Federal Judge In Houston Denies Republican-Led Case To Throw Out 127,000 Drive-Thru Ballots
Updated 2:48 p.m. CT
A federal judge in Houston dismissed a lawsuit challenging the legality of drive-thru voting, which aimed to invalidate the 127,000 votes cast through Harris County’s 10 drive-thru voting locations.
Ruling from the bench, U.S. Southern District Judge Andrew Hanen, an appointee of George W. Bush, said the plaintiffs did not have standing to sue, nor did he believe their lawsuit timely.
Hanen also said that even if the method of voting was not legal, the votes that were already cast are valid. And he was skeptical of an argument made by litigious Texas Republican Steve Hotze that drive-thru voting was less secure than in-person voting.
"For lack of a nicer way of saying it, I ain't buying that,” Hanen said. “They're in a booth, they're under the same terms and conditions. If they violate those conditions, if I was ruling, I would rule that you would be free to pursue those just like you'd be free to pursue any other voting violations."
With the dismissal, Harris County’s drive-thru votes will be counted, at least for now: It was not immediately clear whether the plaintiffs in the case would appeal the court’s decision.
The plaintiffs, led by Hotze, had argued that drive-thru voting is the same thing as curbside voting, and therefore is only eligible to voters with disabilities.
Attorneys defending Harris County Clerk Chris Hollins argued that the drive-thru voting process is different, requiring the use of separate structures, and that the Texas Secretary of State and Harris County Commissioner’s Court already approved this plan several months ago. Hotze waited until the night before early voting began to seek legal action, and just four days before Election Day to file for the federal court injunction.
And if the ballots are tossed, there would be no way to properly inform all 127,000 voters, who would then lose their constitutional right to vote, the defense argued.
The county also pointed to a legal principle known as the Purcell Doctrine, a U.S. Supreme Court doctrine advising federal courts not to interfere with election law during an election.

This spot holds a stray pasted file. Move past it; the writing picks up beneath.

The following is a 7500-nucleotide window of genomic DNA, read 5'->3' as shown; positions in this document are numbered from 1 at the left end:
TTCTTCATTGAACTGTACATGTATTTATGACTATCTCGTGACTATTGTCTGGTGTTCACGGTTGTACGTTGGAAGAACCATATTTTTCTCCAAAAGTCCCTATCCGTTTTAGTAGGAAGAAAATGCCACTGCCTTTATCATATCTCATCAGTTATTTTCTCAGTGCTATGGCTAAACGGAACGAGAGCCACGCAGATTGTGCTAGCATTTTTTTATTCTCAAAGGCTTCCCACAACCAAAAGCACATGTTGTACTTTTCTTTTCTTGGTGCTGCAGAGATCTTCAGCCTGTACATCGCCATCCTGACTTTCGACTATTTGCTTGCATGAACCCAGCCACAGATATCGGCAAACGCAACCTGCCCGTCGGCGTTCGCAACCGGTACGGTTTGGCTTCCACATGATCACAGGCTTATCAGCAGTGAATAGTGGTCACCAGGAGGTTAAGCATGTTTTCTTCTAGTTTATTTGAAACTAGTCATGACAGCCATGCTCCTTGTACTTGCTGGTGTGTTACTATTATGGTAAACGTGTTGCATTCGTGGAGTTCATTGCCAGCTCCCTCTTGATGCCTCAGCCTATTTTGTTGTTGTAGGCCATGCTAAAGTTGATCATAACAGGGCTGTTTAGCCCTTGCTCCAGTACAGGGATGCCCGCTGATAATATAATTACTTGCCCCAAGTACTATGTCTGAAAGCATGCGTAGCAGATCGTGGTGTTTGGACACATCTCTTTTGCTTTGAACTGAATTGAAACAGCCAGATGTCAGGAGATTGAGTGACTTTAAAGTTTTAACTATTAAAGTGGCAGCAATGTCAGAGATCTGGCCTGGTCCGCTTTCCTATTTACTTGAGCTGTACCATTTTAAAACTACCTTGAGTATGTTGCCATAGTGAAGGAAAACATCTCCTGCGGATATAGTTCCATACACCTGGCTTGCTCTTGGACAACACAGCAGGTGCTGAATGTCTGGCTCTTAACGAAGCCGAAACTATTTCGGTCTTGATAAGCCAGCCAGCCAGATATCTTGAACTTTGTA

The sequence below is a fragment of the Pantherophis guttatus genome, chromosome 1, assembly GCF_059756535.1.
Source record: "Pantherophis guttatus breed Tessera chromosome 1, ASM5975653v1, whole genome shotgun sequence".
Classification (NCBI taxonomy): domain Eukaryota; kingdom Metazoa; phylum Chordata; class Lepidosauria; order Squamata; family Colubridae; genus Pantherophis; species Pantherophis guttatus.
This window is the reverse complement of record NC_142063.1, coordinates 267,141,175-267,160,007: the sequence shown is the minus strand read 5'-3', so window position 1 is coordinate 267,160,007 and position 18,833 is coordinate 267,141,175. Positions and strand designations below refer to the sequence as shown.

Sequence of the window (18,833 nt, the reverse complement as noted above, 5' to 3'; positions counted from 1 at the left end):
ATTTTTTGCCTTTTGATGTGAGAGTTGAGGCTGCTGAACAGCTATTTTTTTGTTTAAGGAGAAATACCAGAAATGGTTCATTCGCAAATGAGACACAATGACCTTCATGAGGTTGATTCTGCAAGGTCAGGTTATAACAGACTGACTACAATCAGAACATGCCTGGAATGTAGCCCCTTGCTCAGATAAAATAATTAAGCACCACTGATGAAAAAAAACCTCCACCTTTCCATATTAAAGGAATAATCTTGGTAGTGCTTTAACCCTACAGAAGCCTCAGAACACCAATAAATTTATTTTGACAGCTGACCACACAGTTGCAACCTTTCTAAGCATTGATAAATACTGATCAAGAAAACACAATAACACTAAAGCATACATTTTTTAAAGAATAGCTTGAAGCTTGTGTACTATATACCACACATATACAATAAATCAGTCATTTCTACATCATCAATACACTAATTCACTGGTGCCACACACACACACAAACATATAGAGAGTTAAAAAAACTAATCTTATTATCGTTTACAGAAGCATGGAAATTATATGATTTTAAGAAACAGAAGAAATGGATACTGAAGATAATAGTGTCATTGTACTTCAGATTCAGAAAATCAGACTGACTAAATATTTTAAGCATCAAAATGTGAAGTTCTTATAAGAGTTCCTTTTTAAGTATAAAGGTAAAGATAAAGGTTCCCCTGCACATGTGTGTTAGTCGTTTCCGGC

Judge Hanen was skeptical of the Purcell argument, saying the Republican challenge was not seeking to change law, but to enforce it by their interpretation.
The Texas Supreme Court has already dismissed three different requests by Texas Republicans to invalidate the drive-thru votes, but the legal challenges may have caused people to avoid voting that way, according to county election officials. Though voter turnout has reached historic levels in Harris County, some fear these lawsuits have suppressed the vote.
Monday’s hearing was riddled with technical difficulties, as reporters and other public observers on a conference call awaiting the hearing were suddenly kicked off after 15 minutes, before the hearing began. It wasn’t until about 30 minutes after the hearing began that one reporter was allowed into the hearing.
The conference call line was eventually restored, though people on the line struggled to hear the arguments made by all parties involved.
Several Harris County voters have filed declarations in defense of drive-thru voting.
In court documents, 37-year-old Malkia Hutchinson-Arvizu said the reason she voted drive-thru was to protect her family’s health and safety. She has high blood pressure and is borderline diabetic, two COVID-19 risk factors, according to a brief filed with the court.
“One of the reasons my husband and I voted drive-thru is our desire to limit exposure to people, due to the risks posed by COVID-19,” Hutchinson-Arvizu said. “In addition to my own risk factors, my stepdaughter has asthma, and my husband also has risk factors for COVID-19.”
Protestors marched outside the court early Monday morning, holding signs and chanting “count every vote.”
One of the people outside the courthouse, Corisha Rogers with the youth voting group Texas Rising, said she and her brother had voted early using the county’s drive-thru system. It was her brother’s first time at the polls, and she worried about disenfranchisement hurting his motivation for voting in the future.
“His vote should count, my vote should count, everyone, these 120,000-plus people should be able to have their vote count," Rogers said. “Voter suppression is real, it's just in a different form. Now it's not being very obvious. It's just about taking things to court.
The ACLU, NAACP, Lincoln Project and other groups have intervened in the case, echoing the argument that the suit is an attempt to suppress the vote. Even some Texas Republicans, including state Rep. Sarah Davis and former Texas House Speaker Joe Straus, have spoken out.
Drive-thru voting was just one of the efforts to expand ballot access in Harris County. The county saw record turnout this year during the expanded early voting period, surpassing the total number of votes cast in 2016, the last time the county set a record.
It was one of the conveniences that voter Sarah Jones took advantage of. But when she cast her ballot via drive-thru voting, she said she never expected it to be challenged.
She was part of the courthouse protest Monday, joined by her husband and four children.
“My kids need to see this,” Jones said. “My kids need to see that I'll crawl over broken glass to make sure my vote counts.”
This story was produced by Houston Public Media.